In an exclusive interview with TheWrap, the director and screenwriter of "Zero Dark Thirty," Kathryn Bigelow and Mark Boal, say their film doesn't advocate torture or make a hero of Obama. It simply portrays what went down
The filmmakers behind “Zero Dark Thirty” labeled as “preposterous” the idea that their dark, intense portrayal of the killing of Osama Bin Laden was an argument for torture, in a wide-ranging interview with TheWrap responding to criticisms being leveled at their film, which opens on Wednesday.
Director Kathryn Bigelow and screenwriter-producer Mark Boal said the criticisms amounted to people misreading the film. And they rejected the idea that politics influenced their filmmaking choices. They spoke with TheWrap on the afternoon of "Zero Dark Thirty’s" Los Angeles premiere.
“The movie has been, and probably will continue to be, put in political boxes,” said Boal. “Before we even wrote it, it was [branded] an Obama campaign commercial, which was preposterous. And now it’s pro-torture, which is preposterous. We haven’t really talked about that, but I want to start."
“The point was to immerse the audience in this landscape, not to pretend to debate policy,” added Bigelow. “Was it difficult to shoot? Yes. Do I wish [torture] was not part of that history? Yes, but it was.”
Added Boal, a 39-year-old former journalist, “Everything we did has been misinterpreted, and continues to be."
The drama about the decade-long hunt that resulted in the killing of Osama bin Laden is grim and tough and gripping. It’s a step-by-step procedural as tense, tightly wound and riveting in the two hours of detail work that locates bin Laden as it is in the 40-minute raid that brings him down.
But it is also a brutal piece of work in which the people who we want to succeed — the good guys, the Americans, us — do bad things: waterboarding, sleep-deprivation, rituals of humiliation designed to break detainees suspected of al Qaeda ties.
But Boal said that those who say their film makes a case for torture — many of whom had yet to see "ZDT" when they chimed in — are simply not paying attention.
“I’m not saying the film is a documentary of everything that happened, but it’s being misread,” he said. “The film shows that the guy was waterboarded, he doesn’t say anything and there’s an attack. It shows that the same detainee gives them some information, which was new to them, over a civilized lunch. And then it shows the [Jessica Chastain] character go back to the research room, and all this information is already there — from a number of detainees who are not being coerced. That is what’s in the film, if you actually look at it as a movie and not a potential launching pad for a political statement.”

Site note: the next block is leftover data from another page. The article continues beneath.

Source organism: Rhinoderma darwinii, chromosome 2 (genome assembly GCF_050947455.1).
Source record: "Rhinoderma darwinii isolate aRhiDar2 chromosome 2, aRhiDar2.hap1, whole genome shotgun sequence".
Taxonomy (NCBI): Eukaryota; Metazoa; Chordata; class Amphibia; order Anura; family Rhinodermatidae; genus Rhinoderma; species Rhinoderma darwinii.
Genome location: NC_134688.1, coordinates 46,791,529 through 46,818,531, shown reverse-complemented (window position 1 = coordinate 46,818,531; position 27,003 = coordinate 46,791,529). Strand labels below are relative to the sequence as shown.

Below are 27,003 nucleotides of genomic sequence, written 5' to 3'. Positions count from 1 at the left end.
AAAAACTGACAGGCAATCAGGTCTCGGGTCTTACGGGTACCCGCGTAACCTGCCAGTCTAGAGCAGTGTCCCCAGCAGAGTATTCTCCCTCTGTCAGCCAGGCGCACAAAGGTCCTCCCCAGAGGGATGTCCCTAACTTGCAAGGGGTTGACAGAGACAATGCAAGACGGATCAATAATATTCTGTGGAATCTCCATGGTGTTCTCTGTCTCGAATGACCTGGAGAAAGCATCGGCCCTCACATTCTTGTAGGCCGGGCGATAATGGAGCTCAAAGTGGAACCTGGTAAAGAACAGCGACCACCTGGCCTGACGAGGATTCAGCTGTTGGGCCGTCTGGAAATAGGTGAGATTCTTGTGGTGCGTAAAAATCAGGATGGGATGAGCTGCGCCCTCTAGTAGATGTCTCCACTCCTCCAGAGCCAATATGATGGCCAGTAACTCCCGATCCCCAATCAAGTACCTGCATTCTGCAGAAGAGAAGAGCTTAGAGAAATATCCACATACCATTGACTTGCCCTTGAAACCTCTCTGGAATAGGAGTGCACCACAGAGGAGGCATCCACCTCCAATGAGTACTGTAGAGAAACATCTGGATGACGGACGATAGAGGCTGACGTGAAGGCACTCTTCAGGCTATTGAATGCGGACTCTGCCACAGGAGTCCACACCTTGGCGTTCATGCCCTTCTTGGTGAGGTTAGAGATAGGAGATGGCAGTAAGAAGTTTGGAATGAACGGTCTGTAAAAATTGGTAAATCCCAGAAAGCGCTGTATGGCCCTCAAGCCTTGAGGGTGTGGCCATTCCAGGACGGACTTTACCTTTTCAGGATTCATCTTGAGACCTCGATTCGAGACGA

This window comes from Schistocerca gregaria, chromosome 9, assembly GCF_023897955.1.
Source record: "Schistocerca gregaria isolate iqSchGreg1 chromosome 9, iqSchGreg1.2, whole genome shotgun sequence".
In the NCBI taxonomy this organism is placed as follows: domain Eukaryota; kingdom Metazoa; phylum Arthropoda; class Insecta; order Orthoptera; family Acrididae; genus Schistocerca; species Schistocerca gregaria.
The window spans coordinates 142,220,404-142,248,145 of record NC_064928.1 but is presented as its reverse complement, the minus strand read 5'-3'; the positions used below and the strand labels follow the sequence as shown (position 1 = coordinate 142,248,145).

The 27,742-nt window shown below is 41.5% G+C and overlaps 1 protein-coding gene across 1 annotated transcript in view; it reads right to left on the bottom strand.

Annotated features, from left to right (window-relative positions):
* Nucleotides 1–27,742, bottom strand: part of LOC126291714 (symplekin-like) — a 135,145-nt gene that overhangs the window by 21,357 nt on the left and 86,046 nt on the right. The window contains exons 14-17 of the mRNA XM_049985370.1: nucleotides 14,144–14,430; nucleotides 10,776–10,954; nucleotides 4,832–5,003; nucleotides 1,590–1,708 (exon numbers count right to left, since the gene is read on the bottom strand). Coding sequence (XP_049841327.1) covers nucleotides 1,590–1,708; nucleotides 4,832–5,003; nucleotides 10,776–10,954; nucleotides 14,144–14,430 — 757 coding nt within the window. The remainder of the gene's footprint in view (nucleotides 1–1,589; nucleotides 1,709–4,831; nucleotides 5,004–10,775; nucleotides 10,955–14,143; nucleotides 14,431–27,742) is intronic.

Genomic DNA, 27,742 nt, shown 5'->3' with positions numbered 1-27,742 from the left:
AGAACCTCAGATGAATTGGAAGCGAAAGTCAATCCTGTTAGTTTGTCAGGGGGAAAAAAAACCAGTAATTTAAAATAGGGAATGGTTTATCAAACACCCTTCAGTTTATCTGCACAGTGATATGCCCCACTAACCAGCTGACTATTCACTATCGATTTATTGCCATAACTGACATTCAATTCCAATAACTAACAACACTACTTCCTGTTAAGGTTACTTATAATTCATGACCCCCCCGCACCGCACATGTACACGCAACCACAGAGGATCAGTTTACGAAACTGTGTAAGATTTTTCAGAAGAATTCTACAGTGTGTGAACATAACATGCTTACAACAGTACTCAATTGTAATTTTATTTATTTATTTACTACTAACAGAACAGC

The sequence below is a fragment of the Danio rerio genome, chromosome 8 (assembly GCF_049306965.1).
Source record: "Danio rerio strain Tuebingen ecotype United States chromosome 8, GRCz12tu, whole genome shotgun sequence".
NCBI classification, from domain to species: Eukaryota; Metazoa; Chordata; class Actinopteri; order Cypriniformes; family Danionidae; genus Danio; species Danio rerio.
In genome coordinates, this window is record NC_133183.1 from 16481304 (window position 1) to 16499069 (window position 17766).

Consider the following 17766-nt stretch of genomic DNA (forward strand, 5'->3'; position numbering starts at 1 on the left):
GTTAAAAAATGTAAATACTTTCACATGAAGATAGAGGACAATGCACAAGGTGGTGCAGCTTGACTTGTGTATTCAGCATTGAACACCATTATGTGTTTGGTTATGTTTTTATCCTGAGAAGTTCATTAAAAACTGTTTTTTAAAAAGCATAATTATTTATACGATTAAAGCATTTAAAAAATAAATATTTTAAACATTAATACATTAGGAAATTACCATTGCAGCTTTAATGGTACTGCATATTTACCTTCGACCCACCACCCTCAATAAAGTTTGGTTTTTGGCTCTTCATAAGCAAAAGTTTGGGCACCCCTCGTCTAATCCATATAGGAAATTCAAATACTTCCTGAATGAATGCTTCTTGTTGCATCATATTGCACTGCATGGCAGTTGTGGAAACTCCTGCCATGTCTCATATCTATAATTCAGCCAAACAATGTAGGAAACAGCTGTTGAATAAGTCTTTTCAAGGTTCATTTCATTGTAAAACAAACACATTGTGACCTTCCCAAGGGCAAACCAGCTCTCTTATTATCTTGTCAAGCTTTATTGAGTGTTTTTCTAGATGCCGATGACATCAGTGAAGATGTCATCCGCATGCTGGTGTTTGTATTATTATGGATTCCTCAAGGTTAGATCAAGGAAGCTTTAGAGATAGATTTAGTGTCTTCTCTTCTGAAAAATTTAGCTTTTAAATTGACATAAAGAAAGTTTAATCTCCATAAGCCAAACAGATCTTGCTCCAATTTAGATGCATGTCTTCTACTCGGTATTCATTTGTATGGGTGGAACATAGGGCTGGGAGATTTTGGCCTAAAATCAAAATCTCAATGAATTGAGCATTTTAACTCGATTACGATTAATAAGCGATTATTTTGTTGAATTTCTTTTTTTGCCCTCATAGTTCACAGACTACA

"Zero Dark Thirty" put Bigelow and Boal under a microscope even before they started shooting it, and the controversy only intensified as the release date approached.
In New York magazine, David Edelstein named it the best movie of the year and then said it “borders on the politically and morally reprehensible” for making a case for “the efficacy of torture.” Since then, it’s been called a movie Dick Cheney would love and blasted for what some say is the factually inaccurate suggestion that waterboarding led to information about the whereabouts of a key bin Laden courier.
Still, as the movie has screened more frequently, others on the left have come to different conclusions. Andrew Sullivan at the Daily Beast called its scenes of torture "a huge plus for those of us who have been trying to break through the collective denial and the disgusting euphemism of 'enhanced interrogation' … [I]t exposes the Biggest Lie of the Bush-Cheny administration: that Abu Ghraib was an exception, and not the rule."
Added Spencer Ackerman at Wired: "'Zero Dark Thirty' does not present torture as a silver bullet that led to bin Laden; it presents torture as the ignorant alternative to that silver bullet."